Items tagged "Copyright Office"
PK Staff Attorney Rashmi Rangnath discusses the issues presented at the May 18th, 2009 public meeting held by the US Copyright Office and the US Patent and Trademark office on the topic of copyright exceptions for the blind or other persons with disabilities.
Camcording, DVD-Ripping and Normative Behavior: the MPAA’s Disingenuous Argument Against Fair UseMay 11, 2009 Analog Hole , Copyright Office , DMCA , DRM , Fair Use
If you were following the DMCA Section 1201 anticircumvention rulemaking proceedings last week, you likely saw Tim Vollmer’s video of the MPAA’s demonstration on how to create a film clip by pointing a camcorder at a TV set (embedded above). This demonstration was the MPAA’s response to an exemption request filed by educators, who are seeking to exercise their fair use rights by breaking the CSS encryption on DVDs in order to make short clips for classroom use. As you’ll recall, a group of media studies professors led by Peter DeCherney successfully filed for just such an exemption in 2006 (for more on that, see our video interview with DeCherney, embedded after the break). Three years later, the educators have returned, in an attempt to renew the exemption and to expand it to include students in media studies classes as well as educators outside of the media studies field. Despite having three years to regroup, the studios returned with the same tired, apocryphal argument: despite the fact that DVD-ripping is already widespread, if educators are allowed to legally rip, demand for DVDs will plummet and the industry will collapse. As an alternative, they suggest camcording, a cumbersome process that produces low-quality clips while requiring a significant investment in video recording equipment. Practical matters aside, the MPAA’s argument for camcording also happens to contradict a number of the organization’s other arguments against fair use–a fact that was not lost on many of the witnesses at last Wednesday’s hearing.Read More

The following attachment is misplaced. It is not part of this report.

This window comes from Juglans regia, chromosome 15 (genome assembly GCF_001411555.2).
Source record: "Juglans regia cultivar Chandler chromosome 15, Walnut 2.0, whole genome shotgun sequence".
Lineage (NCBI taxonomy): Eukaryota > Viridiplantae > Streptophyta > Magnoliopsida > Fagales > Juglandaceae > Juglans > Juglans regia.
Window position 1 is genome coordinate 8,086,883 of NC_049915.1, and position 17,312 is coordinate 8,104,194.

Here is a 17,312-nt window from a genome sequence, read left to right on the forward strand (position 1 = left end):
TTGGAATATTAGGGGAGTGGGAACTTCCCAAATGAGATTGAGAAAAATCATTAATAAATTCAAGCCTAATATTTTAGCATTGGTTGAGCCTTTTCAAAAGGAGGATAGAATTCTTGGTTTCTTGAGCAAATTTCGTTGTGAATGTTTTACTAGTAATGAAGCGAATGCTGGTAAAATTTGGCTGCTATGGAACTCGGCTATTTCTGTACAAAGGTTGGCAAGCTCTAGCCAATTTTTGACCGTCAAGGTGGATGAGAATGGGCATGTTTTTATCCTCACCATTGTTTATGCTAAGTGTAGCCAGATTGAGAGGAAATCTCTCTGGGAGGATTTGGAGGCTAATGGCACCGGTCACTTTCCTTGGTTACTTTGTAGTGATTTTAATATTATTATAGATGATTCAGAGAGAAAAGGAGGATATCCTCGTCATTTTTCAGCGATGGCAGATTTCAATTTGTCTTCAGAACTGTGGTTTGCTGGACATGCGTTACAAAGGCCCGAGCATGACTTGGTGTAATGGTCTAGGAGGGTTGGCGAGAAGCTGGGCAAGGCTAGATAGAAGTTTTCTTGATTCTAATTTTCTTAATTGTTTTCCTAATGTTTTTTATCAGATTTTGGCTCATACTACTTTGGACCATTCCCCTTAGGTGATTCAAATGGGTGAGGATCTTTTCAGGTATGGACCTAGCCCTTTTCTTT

DC DMCA Exemption Hearings at the Copyright Office: Follow along on TwitterMay 6, 2009 Copyright Office , DMCA
Every three years, the Copyright Office holds hearings to listen to commenters suggestions for exemptions to the Digital Millennium Copyright Act’s prohibition on circumvention of access controls. We’ve previously written about the handful of exemptions that the Office has granted (which expire and must be renewed every three years). This year, we’re on the ground and live-twittering what’s going on. Today, Mehan is manning the Public Knowledge twitter account picking out a number of choice quotes and responding to questions.Read More